49. Morrison LD, Smith DD, Kish SJ. Brain S-adenosylmethionine levels are severely decreased in Alzheimer’s disease. J Neurochem 1996;67(3):1328–31.10.1046/j.1471-4159.1996.67031328.xSearch in Google Scholar

50. Vafai SB, Stock JB. Protein phosphatase 2A methylation: a link between elevated plasma homocysteine and Alzheimer’s disease. FEBS Lett 2002;518(1–3):1–4.10.1016/S0014-5793(02)02702-3Search in Google Scholar

51. Obeid R, Kasoha M, Knapp JP, Kostopoulos P, Becker G, Fassbender K, et al. Folate and methylation status in relation to phosphorylated tau protein(181P) and beta-amyloid(1-42) in cerebrospinal fluid. Clin Chem 2007;53(6):1129–36.10.1373/clinchem.2006.085241Search in Google Scholar PubMed

52. Snowdon DA, Tully CL, Smith CD, Riley KP, Markesbery WR. Serum folate and the severity of atrophy of the neocortex in Alzheimer disease: findings from the Nun study. Am J Clin Nutr 2000;71(4):993–8.10.1093/ajcn/71.4.993Search in Google Scholar PubMed

53. Kruman II, Kumaravel TS, Lohani A, Pedersen WA, Cutler RG, Kruman Y, et al. Folic acid deficiency and homocysteine impair DNA repair in hippocampal neurons and sensitize them to amyloid toxicity in experimental models of Alzheimer’s disease. J Neurosci 2002;22(5):1752–62.10.1523/JNEUROSCI.22-05-01752.2002Search in Google Scholar

54. Coppede F. One-carbon metabolism and Alzheimer’s disease: focus on epigenetics. Curr Genomics 2010;11(4):246–60.10.2174/138920210791233090Search in Google Scholar PubMed PubMed Central

55. Roth TL. Epigenetic mechanisms in the development of behavior: advances, challenges, and future promises of a new field. Dev Psychopathol 2013;25(4 Pt 2):1279–91.10.1017/S0954579413000618Search in Google Scholar PubMed PubMed Central

56. Motta V, Bonzini M, Grevendonk L, Iodice S, Bollati V. Epigenetics applied to epidemiology: investigating environmental factors and lifestyle influence on human health. Med Lav 2017;108(1):10–23.Search in Google Scholar

57. Cheng TF, Choudhuri S, Muldoon-Jacobs K. Epigenetic targets of some toxicologically relevant metals: a review of the literature. J Appl Toxicol 2012;32(9):643–53.10.1002/jat.2717Search in Google Scholar PubMed

58. Fragou D, Fragou A, Kouidou S, Njau S, Kovatsi L. Epigenetic mechanisms in metal toxicity. Toxicol Mech Methods 2011;21(4):343–52.10.3109/15376516.2011.557878Search in Google Scholar PubMed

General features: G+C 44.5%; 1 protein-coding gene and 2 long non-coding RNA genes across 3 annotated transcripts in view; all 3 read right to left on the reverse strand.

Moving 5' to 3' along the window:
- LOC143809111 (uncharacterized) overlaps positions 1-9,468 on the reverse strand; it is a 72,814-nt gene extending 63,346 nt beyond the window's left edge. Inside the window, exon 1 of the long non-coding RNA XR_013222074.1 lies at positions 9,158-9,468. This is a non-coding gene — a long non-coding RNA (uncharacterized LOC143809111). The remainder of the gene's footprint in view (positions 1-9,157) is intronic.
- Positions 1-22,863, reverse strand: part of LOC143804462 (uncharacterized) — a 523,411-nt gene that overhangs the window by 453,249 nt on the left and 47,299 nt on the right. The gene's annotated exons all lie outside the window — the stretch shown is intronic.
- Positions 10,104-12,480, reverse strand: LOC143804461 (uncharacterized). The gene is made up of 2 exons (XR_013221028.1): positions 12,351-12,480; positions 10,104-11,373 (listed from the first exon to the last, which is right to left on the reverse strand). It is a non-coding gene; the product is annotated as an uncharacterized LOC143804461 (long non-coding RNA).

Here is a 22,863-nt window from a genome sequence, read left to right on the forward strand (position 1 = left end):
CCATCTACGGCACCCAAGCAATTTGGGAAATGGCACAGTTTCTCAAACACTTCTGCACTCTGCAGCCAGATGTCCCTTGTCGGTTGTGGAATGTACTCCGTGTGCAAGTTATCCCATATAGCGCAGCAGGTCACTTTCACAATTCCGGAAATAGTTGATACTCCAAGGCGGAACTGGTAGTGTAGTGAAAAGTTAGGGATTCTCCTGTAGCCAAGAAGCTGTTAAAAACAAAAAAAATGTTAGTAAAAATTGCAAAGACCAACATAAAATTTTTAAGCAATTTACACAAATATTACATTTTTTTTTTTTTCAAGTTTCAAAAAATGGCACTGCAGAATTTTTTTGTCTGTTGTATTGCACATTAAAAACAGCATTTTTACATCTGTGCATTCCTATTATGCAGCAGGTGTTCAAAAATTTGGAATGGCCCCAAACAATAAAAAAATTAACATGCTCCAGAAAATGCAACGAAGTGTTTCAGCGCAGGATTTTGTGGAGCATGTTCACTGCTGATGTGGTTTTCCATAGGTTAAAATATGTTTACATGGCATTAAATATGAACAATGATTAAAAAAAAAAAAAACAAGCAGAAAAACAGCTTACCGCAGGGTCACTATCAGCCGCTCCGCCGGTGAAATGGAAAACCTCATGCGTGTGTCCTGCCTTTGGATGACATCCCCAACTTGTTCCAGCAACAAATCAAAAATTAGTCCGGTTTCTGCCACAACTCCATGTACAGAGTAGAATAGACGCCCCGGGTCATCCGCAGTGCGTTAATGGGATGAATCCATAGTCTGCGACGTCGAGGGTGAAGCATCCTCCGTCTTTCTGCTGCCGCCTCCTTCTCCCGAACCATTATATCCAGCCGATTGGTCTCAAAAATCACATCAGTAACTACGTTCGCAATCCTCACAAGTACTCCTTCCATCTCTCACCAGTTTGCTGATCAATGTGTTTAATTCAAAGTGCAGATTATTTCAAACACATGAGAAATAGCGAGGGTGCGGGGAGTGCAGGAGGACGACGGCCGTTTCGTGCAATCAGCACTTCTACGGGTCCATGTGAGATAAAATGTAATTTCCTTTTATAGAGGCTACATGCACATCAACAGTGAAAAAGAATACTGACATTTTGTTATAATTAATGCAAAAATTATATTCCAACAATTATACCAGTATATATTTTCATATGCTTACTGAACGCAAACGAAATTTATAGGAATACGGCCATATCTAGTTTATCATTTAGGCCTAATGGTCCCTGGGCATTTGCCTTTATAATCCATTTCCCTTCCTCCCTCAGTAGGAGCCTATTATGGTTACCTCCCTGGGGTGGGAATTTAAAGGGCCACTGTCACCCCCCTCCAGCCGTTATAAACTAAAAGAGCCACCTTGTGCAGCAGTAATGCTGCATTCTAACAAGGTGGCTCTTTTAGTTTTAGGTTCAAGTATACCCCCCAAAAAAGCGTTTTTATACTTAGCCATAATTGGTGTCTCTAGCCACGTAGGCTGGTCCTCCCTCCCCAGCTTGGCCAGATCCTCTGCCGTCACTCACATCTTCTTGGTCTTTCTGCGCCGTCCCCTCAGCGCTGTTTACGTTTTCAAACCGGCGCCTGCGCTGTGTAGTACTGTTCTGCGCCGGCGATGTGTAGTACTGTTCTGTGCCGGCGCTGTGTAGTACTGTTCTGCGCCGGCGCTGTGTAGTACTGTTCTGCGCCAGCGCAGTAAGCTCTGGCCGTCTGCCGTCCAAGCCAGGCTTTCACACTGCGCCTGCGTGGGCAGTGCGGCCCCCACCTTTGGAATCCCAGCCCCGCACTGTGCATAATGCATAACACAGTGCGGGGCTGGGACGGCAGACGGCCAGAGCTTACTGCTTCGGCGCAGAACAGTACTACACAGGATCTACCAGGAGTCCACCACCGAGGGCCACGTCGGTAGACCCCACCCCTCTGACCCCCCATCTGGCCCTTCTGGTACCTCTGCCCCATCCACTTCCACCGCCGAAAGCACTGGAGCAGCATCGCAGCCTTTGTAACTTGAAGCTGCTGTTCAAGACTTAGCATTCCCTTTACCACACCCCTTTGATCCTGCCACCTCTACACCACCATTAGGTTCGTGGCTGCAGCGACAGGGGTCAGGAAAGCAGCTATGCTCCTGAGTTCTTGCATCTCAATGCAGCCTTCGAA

59. Martinez-Zamudio R, Ha HC. Environmental epigenetics in metal exposure. Epigenetics 2011;6(7):820–7.10.4161/epi.6.7.16250Search in Google Scholar PubMed PubMed Central

60. Fuso A, Scarpa S. One-carbon metabolism and Alzheimer’s disease: is it all a methylation matter? Neurobiol Aging 2011;32(7):1192–5.10.1016/j.neurobiolaging.2011.01.012Search in Google Scholar PubMed

61. Cao XJ, Huang SH, Wang M, Chen JT, Ruan DY. S-adenosyl-L-methionine improves impaired hippocampal long-term potentiation and water maze performance induced by developmental lead exposure in rats. Eur J Pharmacol 2008;595(1–3):30–4.10.1016/j.ejphar.2008.07.061Search in Google Scholar PubMed

62. Chen T, Li YY, Zhang JL, Xu B, Lin Y, Wang CX, et al. Protective effect of C(60)-methionine derivate on lead-exposed human SH-SY5Y neuroblastoma cells. J Appl Toxicol 2011;31(3):255–61.10.1002/jat.1588Search in Google Scholar PubMed

63. Pilsner JR, Hu H, Ettinger A, Sanchez BN, Wright RO, Cantonwine D, et al. Influence of prenatal lead exposure on genomic methylation of cord blood DNA. Environ Health Perspect 2009;117(9):1466–71.10.1289/ehp.0800497Search in Google Scholar PubMed PubMed Central

64. Bihaqi SW, Huang H, Wu J, Zawia NH. Infant exposure to lead (Pb) and epigenetic modifications in the aging primate brain: implications for Alzheimer’s disease. J Alzheimers Dis 2011;27(4):819–33.10.3233/JAD-2011-111013Search in Google Scholar PubMed